Posted Nov 14, 2017 at The Best American Poetry
204. February 1967, Union College frigid quad, “Light My Fire” full blast from dorm open window. After the organ intro, “Light My Fire” from another room—a Doors round. Fraternity guys stop to listen. My folk music friends and I stop to listen. More dorm windows open. Someone yells, “Blow My Mind.” 205. All the world’s a stage but how many players are off book? 206. My mother can no longer speak, but her eyes listen. This may be my last chance. “I want you to know that I learned a lot from you about being a teacher. I watched you working the counter at Woolworths. You put on the extra piece of lettuce for the old lady who never left more than a quarter tip even though your boss said not to give extra food. You were always watching, you were always listening, and you always cared. I try to be that way and people tell me I’m a good teacher.” If the eyes are truly the window to the soul, I can see from their shimmer that my words have reached her soul. I will never be sure of what I see next: The shimmer seems to turn into a vapor above her and is gone. The next day, so is she. 207. On the bus a man talks to a young woman while his ten-year-old daughter tries to listen. When the woman gets off the bus, the man explains, “That was one of my students.” The girl asks, “Is she the one who stole your ideas?” 208. Perhaps the first electronic blogger was Will Rogers, who—from 1926 to 1935—submitted short newspaper pieces via telegram from wherever he happened to be: LONDON, Aug. 25.—France is very quiet. The rise in taxes was only proposed. Deer season opened in Scotland for all those who can’t hit grouse. Debts and dictators quiet today. Rogers often composed quickly and submitted his copy unedited. 209. Summer 1969 working for the Riverside Press-Enterprise, I cover a folksinger’s visit to Chino State Prison. She sings Dylan’s “Just Like Tom Thumb’s Blues” (“And picking up angel who just arrived here from the Coast”). I interview a burly prisoner wearing the prison uniform of blue jeans and work shirt. He tells me he’s a Hells Angel, and I ask if he’ll go back to the Angels when he gets out. He replies, “It’s a lifetime thing.” He has a question about one of the songs: “That thing about picking up the angel—was she singing about a Hells Angel?” “Yeah, you could interpret it that way.” His face softens. “That’s what I thought. I felt a touch of apathy in my chest when I heard that." 210. Prose poems can be quick, which is not to say rushed. A person who is rushed is often careless and forgetful of details. The race goes to the swift who stay on their feet. But if you do fall—fall gloriously and capture that pose. 211. Our houseguest opens the refrigerator and... Continue reading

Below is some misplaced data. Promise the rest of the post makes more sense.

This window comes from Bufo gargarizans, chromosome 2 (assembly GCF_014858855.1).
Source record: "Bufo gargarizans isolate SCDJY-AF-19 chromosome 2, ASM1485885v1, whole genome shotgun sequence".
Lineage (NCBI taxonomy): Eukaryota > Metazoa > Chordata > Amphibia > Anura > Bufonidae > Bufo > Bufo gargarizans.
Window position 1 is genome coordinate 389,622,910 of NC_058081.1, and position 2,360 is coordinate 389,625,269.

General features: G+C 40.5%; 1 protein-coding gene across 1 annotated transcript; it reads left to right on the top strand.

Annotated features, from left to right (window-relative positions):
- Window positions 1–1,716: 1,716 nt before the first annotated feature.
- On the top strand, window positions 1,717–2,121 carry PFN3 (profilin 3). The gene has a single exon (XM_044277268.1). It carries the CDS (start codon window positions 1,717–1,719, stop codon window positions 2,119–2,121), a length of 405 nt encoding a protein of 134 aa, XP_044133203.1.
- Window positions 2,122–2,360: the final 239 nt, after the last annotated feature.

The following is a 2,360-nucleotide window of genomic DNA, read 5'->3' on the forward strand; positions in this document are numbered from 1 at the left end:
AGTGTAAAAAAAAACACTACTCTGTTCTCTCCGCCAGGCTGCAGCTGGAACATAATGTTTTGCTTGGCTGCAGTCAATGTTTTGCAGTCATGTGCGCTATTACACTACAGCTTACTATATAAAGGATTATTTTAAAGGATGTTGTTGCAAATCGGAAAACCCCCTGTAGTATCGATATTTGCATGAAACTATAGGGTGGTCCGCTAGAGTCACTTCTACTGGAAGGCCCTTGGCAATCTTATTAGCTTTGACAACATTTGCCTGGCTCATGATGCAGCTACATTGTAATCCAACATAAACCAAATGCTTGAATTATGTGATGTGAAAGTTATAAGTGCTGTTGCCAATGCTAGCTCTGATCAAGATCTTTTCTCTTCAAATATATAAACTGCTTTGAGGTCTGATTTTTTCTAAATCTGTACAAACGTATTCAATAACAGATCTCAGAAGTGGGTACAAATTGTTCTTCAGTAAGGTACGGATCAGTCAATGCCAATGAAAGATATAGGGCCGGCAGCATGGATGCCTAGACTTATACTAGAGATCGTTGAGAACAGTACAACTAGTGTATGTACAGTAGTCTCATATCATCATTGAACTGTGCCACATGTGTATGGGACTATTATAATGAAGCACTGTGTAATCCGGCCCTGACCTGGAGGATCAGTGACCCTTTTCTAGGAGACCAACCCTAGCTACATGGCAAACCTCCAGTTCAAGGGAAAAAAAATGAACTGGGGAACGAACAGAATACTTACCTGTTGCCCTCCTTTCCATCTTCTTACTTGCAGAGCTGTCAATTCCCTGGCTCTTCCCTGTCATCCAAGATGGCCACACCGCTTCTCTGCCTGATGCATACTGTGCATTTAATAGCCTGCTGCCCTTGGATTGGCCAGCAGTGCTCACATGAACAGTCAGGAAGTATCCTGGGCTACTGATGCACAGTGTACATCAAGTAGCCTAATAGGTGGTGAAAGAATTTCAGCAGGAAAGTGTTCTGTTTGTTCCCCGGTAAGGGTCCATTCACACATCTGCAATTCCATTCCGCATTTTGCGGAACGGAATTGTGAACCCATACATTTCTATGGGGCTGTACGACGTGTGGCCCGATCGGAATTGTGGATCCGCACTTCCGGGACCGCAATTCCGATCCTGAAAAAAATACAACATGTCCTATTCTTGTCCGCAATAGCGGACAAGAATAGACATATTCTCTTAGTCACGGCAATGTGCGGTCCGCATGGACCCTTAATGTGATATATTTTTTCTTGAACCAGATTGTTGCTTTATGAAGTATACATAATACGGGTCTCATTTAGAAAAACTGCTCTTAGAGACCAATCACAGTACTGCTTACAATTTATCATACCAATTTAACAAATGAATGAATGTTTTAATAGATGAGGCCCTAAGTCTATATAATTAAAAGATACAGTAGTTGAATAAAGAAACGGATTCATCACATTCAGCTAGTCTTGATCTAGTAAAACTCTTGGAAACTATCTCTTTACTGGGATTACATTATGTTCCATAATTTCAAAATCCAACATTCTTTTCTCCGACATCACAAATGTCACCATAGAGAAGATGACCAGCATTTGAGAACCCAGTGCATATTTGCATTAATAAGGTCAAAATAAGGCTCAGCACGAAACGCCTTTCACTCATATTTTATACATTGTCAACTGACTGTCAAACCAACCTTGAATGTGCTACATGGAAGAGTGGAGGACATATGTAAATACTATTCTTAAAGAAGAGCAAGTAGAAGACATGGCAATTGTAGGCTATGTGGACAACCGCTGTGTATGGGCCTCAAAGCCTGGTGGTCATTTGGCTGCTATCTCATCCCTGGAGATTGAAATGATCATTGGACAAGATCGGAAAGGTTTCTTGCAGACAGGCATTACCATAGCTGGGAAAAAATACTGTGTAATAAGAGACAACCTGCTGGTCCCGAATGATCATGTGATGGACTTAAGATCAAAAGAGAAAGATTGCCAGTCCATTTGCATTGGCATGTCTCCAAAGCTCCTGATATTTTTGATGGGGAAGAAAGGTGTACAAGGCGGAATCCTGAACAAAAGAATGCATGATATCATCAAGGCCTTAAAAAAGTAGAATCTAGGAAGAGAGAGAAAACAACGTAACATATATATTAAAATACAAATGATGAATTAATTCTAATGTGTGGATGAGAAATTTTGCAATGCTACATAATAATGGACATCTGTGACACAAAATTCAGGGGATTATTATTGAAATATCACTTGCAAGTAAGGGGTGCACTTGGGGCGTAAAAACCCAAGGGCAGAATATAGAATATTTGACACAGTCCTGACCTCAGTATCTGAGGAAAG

Posted Nov 7, 2017 at The Best American Poetry
194. Just to be on the safe side: A pigeon and I cross the street with a green light. A left-turning car looms, slows to a crawl ceding us the right of way. The pigeon and I hop-trot to the corner. 195. Your clothes lie undressed of you on the bed. 196. On the edge of my peripheral vision, the woman’s hand swoops down and the small child screams. I turn: a beach ball descends and the child squeals, “Mommy do it again!” 197. Butterfly flutters / in early autumn sun glare / to grass and stays….leaf 198. I keep forgetting to cancel my Wednesday doctor appointment. Monday 2 a.m. I remember and call the service. I am told: “Your appointment isn’t until Wednesday!? Why can’t you call the office tomorrow? I'm very busy here.” 199. Today I saw two who looked like but were not you. 200. Baudelaire: “Eternal superiority of the Dandy. What is a Dandy?” 201. Erin and I with our dachshund Latte in the tiny hill town of Monteriggioni (ringed by towers Dante called “horrific giants”). A woman approaches with a 5-year-old shyly behind. “My daughter fell in love with your dog in Florence!” 202. My father liked his coffee dark, very dark. He’d open the wrong side of the milk container and let a few drops dribble into the cup—a technique he learned from his mother, who didn’t realize it was the wrong side. 203. Why William Burroughs wouldn’t push the button on my tape recorder at the beginning of his talk, preferring that I come up and do it myself: “I don’t like to fool with other people’s machines.” Continue reading